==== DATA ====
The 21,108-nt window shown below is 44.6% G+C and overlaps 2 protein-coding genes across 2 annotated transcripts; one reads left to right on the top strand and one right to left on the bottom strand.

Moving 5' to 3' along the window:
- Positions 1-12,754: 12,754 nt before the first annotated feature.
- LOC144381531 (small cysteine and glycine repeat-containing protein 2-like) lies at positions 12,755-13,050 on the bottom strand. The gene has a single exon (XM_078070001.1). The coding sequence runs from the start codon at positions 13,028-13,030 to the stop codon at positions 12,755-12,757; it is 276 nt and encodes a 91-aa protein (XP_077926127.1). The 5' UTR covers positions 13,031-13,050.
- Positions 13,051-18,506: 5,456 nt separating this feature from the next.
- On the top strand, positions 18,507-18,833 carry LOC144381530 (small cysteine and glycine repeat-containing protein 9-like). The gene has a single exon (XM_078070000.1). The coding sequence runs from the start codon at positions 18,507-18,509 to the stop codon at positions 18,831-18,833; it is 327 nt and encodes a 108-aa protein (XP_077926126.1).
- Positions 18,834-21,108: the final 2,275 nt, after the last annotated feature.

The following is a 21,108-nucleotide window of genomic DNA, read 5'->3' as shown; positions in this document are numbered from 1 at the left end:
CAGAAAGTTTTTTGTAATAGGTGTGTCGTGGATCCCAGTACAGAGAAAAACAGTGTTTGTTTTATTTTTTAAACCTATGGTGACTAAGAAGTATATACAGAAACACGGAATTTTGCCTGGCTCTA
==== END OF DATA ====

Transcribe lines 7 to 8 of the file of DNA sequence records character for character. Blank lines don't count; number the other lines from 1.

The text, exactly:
- Positions 18,834-21,108: the final 2,275 nt, after the last annotated feature.

The following is a 21,108-nucleotide window of genomic DNA, read 5'->3' as shown; positions in this document are numbered from 1 at the left end: